Cheilosis is an inflammation at the corners of the mouth which leads to cracking. Over time, the cracks and fissures can deepen and the patient may develop ulcerations and scabbing. There are a number of potential causes of cheilosis and determining the cause is important because the treatment approaches to the condition depend on what is causing it. This condition can be quite common in some regions of the world.
One contributing factor can be simple dehydration. In the winter, when the skin becomes dried out, many people develop mild cheilosis in the form of chapped lips. People who take medications which dry out the skin or who use preparations on the face which dry the skin can also experience cheilosis. Another cause can be fungal infection, especially with Candida yeasts, or bacterial infections, in which case sometimes an oral infection is present as well because the organisms make the leap into the mouth or vice versa.
Get startedWikibuy compensates us when you install Wikibuy using the links we provided.
People with dentures which are not fitted properly can develop cheilosis, as can people with jaw abnormalities, because the folds of the mouth may attract moisture which allows microorganisms to thrive, leading to inflammation. Another cause is malnutrition, which can be caused by poor diet or a condition like celiac disease. Deficiencies of iron and riboflavin in particular are linked with cheilosis. Licking or picking at the corners of the mouth, as people sometimes do as a result of stress, can also be a cause.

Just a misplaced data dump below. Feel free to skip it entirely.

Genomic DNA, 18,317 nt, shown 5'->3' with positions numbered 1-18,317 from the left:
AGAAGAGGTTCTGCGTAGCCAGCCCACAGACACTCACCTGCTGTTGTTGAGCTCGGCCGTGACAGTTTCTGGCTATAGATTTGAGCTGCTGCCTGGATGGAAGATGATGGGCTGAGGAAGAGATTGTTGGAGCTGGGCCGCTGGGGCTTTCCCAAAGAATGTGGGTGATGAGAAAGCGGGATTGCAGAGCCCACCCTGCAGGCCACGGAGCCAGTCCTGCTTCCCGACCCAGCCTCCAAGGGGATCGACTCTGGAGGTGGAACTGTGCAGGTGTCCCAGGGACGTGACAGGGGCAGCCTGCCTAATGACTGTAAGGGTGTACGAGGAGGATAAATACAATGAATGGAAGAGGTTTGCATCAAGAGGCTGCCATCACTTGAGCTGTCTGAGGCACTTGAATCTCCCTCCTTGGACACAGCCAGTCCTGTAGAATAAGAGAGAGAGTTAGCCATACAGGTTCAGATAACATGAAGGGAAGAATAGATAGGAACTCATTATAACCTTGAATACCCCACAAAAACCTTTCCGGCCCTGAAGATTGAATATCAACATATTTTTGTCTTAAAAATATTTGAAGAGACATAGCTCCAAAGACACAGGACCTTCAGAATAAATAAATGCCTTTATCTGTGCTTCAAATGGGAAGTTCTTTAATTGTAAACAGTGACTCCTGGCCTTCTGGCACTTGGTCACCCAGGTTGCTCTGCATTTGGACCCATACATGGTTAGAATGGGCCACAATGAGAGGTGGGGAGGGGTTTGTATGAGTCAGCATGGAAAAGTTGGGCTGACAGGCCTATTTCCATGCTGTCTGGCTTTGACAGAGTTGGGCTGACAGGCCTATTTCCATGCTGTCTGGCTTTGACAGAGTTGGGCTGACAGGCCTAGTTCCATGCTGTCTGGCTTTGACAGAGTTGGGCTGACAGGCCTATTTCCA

Once this condition is identified, a doctor will interview the patient to learn more about the cause. A culture may be taken to see if any yeasts or bacteria are present in the folds at the corner of the mouth. Treatments can include medications designed to kill microorganisms, dietary supplements, a change to the diet, refitting of dentures, adjustments to medications, and so forth. Someone who has a history of this disorder of the lips may need to be monitored for recurrences.
A dermatologist can provide consultation for a patient with cheilosis, and sometimes the condition is identified by a dentist, general practitioner, or oral surgeon. It is advisable to receive treatment because the cracks at the corners of the lips can be a symptom of a serious underlying medical issue, and because they can grow worse over time. Untreated cheilosis can lead to deep pits and fissures around the edges of the mouth which can, among other things, be very painful for the patient.